Conclusion

Based on our results, which are admittedly for a relatively small sample size, serum lncRNA-ATB may serve as a promising biomarker for osteoarthritis. Future studies with a larger sample size are needed to further confirm our conclusions.

Notes

Abbreviations

AUC: 

Area under the curve

BCA: 

Bicinchoninic acid assay

CAT: 

Computerized axial tomography

CCK-8: 

Cell Counting Kit-8

ECL: 

Electrochemiluminescence

EKGs: 

Electrocardiograms

GAPDH: 

Glyceraldehyde 3-phosphate dehydrogenase

LncRNA: 

Long non-coding RNA

LncRNA-ATB: 

LncRNA activated by transforming growth factor-β

LSD: 

Least significant difference

MTT: 

(3-(4,5-Dimethylthiazol-2-yl)-2,5-diphenyltetrazolium bromide

PBS: 

Phosphate-buffered saline

PVDF: 

Polyvinylidene difluoride

RIPA: 

Radioimmunoprecipitation assay buffer

ROC: 

Receiver operating characteristic

SDS-PAGE: 

Sodium dodecyl sulfate–polyacrylamide gel electrophoresis

Declarations

Acknowledgements

Not applicable.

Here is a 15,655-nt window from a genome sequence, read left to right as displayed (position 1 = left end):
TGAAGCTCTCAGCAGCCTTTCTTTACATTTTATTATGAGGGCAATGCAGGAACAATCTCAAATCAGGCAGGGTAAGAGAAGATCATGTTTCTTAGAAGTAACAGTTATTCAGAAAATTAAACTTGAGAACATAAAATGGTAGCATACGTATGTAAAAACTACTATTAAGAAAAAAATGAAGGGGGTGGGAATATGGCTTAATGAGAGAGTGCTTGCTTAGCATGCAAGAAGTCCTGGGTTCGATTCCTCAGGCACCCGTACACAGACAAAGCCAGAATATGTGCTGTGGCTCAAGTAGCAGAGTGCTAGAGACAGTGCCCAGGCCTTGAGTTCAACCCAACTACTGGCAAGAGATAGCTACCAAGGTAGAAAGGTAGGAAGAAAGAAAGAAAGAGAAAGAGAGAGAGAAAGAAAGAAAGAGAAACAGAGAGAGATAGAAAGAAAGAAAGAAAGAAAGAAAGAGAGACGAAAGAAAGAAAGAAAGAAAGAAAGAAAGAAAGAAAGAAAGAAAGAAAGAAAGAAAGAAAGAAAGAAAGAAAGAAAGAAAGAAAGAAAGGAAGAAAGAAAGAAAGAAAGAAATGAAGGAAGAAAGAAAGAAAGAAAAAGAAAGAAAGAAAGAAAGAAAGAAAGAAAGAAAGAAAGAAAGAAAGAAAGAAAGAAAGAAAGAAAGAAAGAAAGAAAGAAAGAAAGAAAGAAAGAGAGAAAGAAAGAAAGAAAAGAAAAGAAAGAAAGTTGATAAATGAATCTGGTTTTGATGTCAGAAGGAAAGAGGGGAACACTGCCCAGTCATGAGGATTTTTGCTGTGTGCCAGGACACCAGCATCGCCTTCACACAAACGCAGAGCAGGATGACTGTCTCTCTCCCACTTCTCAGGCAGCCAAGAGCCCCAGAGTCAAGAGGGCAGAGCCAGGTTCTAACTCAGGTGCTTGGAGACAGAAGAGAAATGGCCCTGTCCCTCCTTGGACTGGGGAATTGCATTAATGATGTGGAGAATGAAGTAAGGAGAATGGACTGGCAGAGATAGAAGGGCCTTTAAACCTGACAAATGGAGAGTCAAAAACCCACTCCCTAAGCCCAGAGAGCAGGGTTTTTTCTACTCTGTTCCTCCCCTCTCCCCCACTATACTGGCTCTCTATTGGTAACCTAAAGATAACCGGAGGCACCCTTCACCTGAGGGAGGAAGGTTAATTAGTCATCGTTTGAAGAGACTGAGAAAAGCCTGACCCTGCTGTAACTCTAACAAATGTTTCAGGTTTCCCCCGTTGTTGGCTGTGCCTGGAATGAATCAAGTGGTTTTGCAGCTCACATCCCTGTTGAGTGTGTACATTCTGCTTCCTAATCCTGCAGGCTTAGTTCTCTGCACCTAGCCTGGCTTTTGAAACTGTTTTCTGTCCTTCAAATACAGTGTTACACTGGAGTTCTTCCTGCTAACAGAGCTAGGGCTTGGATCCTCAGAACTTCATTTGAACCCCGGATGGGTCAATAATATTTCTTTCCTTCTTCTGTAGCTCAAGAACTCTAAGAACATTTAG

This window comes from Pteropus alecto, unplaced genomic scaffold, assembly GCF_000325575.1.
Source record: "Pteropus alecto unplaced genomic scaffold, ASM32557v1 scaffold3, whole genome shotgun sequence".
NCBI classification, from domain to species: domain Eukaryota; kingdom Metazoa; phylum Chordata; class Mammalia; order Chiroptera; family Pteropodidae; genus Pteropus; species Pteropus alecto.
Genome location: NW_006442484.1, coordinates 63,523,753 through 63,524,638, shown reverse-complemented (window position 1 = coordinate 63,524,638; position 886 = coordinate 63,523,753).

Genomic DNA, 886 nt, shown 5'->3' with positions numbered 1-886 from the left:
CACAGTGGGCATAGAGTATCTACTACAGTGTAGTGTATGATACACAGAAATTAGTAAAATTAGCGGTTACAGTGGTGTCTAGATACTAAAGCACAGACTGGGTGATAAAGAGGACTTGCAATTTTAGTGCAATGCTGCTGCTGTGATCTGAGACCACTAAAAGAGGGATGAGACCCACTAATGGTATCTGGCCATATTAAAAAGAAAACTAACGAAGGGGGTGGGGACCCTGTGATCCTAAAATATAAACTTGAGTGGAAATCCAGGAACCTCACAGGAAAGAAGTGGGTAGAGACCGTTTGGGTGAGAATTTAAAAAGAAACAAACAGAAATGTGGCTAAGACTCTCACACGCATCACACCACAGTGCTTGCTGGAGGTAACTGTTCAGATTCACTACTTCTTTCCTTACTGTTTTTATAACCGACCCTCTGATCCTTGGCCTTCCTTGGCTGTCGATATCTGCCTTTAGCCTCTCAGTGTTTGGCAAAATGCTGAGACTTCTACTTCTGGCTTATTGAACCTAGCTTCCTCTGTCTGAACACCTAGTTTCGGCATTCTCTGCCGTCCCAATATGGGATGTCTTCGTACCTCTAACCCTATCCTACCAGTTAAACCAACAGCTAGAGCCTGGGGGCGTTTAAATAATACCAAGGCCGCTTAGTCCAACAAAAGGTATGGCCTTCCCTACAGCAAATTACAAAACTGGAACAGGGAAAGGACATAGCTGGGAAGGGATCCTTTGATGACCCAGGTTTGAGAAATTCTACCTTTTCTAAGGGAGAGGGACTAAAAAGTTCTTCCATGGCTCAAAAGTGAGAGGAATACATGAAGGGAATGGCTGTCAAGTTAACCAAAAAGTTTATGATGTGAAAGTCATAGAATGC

Funding

Not applicable.

Availability of data and materials

The datasets used and/or analyzed for this study are available from the author for correspondence on reasonable request.

Authors’ contributions

XD, LL and DW conceived and designed the study. XD and LL performed the experiments. DW analyzed the data and drafted the manuscript. All authors read and approved the final manuscript.

Ethics approval and consent to participate

The study was approved by the Ethics Committee of Wei Nan Central Hospital. The research was conducted in accordance with the 1964 Helsinki Declaration.

Consent for publication

Signed written informed consent was obtained from the participants and/or their guardians.

Competing interests

The authors declare that they have no competing interests.

Publisher’s Note

Springer Nature remains neutral with regard to jurisdictional claims in published maps and institutional affiliations.

Open AccessThis article is distributed under the terms of the Creative Commons Attribution 4.0 International License (http://creativecommons.org/licenses/by/4.0/), which permits unrestricted use, distribution, and reproduction in any medium, provided you give appropriate credit to the original author(s) and the source, provide a link to the Creative Commons license, and indicate if changes were made. The Creative Commons Public Domain Dedication waiver (http://creativecommons.org/publicdomain/zero/1.0/) applies to the data made available in this article, unless otherwise stated.

Authors’ Affiliations

(1)
Second Department of Orthopaedics, Wei Nan Central Hospital, Weinan, 714000, Shanxi Province, People’s Republic of China

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Copyright

© The Author(s) 2018